Seven Percent of Builders Now Build Barndominiums

Over the past decade, use of the term “barndominium” (indicating a structure that is, in some sense, a combination barn and condominium) has become increasingly widespread in real estate media outlets. In fact, the term has become popular enough for NAHB to include a question about it in its survey for the February 2024 NAHB/Wells Fargo Housing Market Index. In response to that survey, a total of 7% of single-family builders reported that they did, indeed, build barndominiums sometime during the past 12 months.

That result, however, leaves open the question of what a builder means by a barndominium. Unlike a term with a consistent definition maintained by, say, an academic organization or government agency, “barndominium” has meant different things to different reporters over the years.

When the term was first gaining popularity, reporters were usually using it to describe a metal frame structure that was used as a primary residence. But that usage has been far from consistent.

When NAHB’s builders were asked about the type of barndominiums they built, the vast majority (70%) indicated that their barndos were a combination of residential space and a large shop area—a criterion that doesn’t even consider the structure’s framing. The percentages referring to framing-based criteria were smaller but still significant: 30% of builders reported that their barndos were a combination of traditional residential and post-frame construction, and 26% said they were post-framed residential structures with sheet metal siding (26%). Only 9% said their barndos were created by actually converting a barn into a primary residence.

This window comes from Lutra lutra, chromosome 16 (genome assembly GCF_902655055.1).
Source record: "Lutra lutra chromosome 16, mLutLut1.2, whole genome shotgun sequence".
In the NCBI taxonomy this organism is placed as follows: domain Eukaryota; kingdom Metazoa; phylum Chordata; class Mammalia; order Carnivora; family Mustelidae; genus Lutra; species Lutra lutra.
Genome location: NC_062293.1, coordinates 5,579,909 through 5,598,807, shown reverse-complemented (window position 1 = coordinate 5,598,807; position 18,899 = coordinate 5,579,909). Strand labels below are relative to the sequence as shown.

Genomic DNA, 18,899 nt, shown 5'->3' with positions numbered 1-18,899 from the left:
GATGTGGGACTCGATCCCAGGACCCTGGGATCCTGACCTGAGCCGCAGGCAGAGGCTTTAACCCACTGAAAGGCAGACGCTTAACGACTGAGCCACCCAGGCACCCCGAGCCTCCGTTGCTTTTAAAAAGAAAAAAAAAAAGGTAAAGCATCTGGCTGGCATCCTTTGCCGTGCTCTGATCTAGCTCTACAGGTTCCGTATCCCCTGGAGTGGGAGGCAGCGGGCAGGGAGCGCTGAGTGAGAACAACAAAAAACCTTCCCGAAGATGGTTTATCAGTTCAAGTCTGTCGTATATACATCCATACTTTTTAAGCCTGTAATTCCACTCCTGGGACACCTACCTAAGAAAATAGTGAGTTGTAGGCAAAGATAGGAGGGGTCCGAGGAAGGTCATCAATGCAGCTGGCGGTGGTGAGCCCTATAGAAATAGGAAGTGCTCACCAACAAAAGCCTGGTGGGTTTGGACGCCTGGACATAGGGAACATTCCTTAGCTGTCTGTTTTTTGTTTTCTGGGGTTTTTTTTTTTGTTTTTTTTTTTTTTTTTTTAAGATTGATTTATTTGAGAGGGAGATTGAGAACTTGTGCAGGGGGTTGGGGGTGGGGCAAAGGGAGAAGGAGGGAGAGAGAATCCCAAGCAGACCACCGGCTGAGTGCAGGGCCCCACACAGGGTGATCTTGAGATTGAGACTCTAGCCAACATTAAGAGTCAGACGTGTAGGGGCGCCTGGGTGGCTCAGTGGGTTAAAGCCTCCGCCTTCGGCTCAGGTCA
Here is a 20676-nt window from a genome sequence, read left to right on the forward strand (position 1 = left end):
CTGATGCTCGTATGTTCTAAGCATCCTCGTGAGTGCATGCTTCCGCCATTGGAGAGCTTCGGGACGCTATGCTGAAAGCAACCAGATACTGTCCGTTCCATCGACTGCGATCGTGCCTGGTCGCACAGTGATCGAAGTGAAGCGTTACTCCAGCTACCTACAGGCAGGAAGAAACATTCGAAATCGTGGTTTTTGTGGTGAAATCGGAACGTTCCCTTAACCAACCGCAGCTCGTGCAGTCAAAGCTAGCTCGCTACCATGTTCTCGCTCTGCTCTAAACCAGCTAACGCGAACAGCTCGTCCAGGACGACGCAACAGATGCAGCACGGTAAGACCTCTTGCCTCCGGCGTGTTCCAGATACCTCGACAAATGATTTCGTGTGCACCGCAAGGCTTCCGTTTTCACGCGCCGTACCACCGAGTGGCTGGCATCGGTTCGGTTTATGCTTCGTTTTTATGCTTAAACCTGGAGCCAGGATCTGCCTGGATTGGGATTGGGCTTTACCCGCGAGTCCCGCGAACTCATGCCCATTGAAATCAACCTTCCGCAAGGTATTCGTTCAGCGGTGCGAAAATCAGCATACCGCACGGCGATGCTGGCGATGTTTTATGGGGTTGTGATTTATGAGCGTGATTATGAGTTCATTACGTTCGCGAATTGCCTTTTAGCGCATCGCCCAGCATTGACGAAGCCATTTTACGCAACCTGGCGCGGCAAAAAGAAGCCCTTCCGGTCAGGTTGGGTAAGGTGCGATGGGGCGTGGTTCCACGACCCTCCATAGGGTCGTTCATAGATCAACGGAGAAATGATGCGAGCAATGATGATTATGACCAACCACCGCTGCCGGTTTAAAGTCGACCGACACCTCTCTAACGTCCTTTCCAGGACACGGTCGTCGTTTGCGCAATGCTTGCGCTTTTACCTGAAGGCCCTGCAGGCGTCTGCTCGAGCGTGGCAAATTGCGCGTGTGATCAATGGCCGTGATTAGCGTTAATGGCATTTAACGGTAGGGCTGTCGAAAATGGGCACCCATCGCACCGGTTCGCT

Whichever of these techniques a builder uses, the result of creating a barndominium is a new housing unit which, in the typical jurisdiction, requires a residential building permit.

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One thought on “Seven Percent of Builders Now Build Barndominiums

  1. This article highlights a growing trend among builders to construct barndominiums, showcasing a shift in housing preferences. For construction loans, this trend underscores the importance of offering specialized financing options tailored to unconventional housing types like barndominiums. Lenders can seize opportunities to meet the needs of builders venturing into this market segment, facilitating the financing of such unique construction projects.

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